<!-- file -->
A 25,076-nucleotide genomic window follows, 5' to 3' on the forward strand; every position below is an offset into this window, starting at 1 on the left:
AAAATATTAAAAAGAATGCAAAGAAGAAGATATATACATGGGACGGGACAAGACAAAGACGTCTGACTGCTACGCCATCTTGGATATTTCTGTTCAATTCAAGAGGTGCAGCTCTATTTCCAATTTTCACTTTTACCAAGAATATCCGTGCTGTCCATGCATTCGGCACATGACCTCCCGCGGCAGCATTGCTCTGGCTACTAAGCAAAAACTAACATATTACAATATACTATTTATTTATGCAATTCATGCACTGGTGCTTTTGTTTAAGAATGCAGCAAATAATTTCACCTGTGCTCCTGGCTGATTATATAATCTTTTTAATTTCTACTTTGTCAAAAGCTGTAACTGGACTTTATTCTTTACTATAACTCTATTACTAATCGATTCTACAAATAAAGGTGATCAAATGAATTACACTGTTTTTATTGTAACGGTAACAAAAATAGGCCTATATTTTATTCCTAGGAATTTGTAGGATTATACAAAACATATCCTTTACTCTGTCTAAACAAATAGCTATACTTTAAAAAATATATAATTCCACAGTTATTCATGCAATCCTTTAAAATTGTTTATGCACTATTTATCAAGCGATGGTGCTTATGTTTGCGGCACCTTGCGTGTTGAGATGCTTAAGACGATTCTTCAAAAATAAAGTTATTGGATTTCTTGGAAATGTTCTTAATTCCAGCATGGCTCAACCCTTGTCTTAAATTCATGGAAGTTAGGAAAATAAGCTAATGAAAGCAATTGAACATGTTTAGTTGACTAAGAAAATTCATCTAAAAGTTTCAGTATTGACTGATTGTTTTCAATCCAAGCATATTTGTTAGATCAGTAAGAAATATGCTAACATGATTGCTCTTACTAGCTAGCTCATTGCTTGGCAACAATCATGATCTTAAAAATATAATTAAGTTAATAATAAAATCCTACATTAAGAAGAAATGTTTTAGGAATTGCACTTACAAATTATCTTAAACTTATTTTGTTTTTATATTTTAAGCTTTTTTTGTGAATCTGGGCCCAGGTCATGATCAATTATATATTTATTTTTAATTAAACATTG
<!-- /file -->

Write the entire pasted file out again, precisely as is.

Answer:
A 25,076-nucleotide genomic window follows, 5' to 3' on the forward strand; every position below is an offset into this window, starting at 1 on the left:
AAAATATTAAAAAGAATGCAAAGAAGAAGATATATACATGGGACGGGACAAGACAAAGACGTCTGACTGCTACGCCATCTTGGATATTTCTGTTCAATTCAAGAGGTGCAGCTCTATTTCCAATTTTCACTTTTACCAAGAATATCCGTGCTGTCCATGCATTCGGCACATGACCTCCCGCGGCAGCATTGCTCTGGCTACTAAGCAAAAACTAACATATTACAATATACTATTTATTTATGCAATTCATGCACTGGTGCTTTTGTTTAAGAATGCAGCAAATAATTTCACCTGTGCTCCTGGCTGATTATATAATCTTTTTAATTTCTACTTTGTCAAAAGCTGTAACTGGACTTTATTCTTTACTATAACTCTATTACTAATCGATTCTACAAATAAAGGTGATCAAATGAATTACACTGTTTTTATTGTAACGGTAACAAAAATAGGCCTATATTTTATTCCTAGGAATTTGTAGGATTATACAAAACATATCCTTTACTCTGTCTAAACAAATAGCTATACTTTAAAAAATATATAATTCCACAGTTATTCATGCAATCCTTTAAAATTGTTTATGCACTATTTATCAAGCGATGGTGCTTATGTTTGCGGCACCTTGCGTGTTGAGATGCTTAAGACGATTCTTCAAAAATAAAGTTATTGGATTTCTTGGAAATGTTCTTAATTCCAGCATGGCTCAACCCTTGTCTTAAATTCATGGAAGTTAGGAAAATAAGCTAATGAAAGCAATTGAACATGTTTAGTTGACTAAGAAAATTCATCTAAAAGTTTCAGTATTGACTGATTGTTTTCAATCCAAGCATATTTGTTAGATCAGTAAGAAATATGCTAACATGATTGCTCTTACTAGCTAGCTCATTGCTTGGCAACAATCATGATCTTAAAAATATAATTAAGTTAATAATAAAATCCTACATTAAGAAGAAATGTTTTAGGAATTGCACTTACAAATTATCTTAAACTTATTTTGTTTTTATATTTTAAGCTTTTTTTGTGAATCTGGGCCCAGGTCATGATCAATTATATATTTATTTTTAATTAAACATTG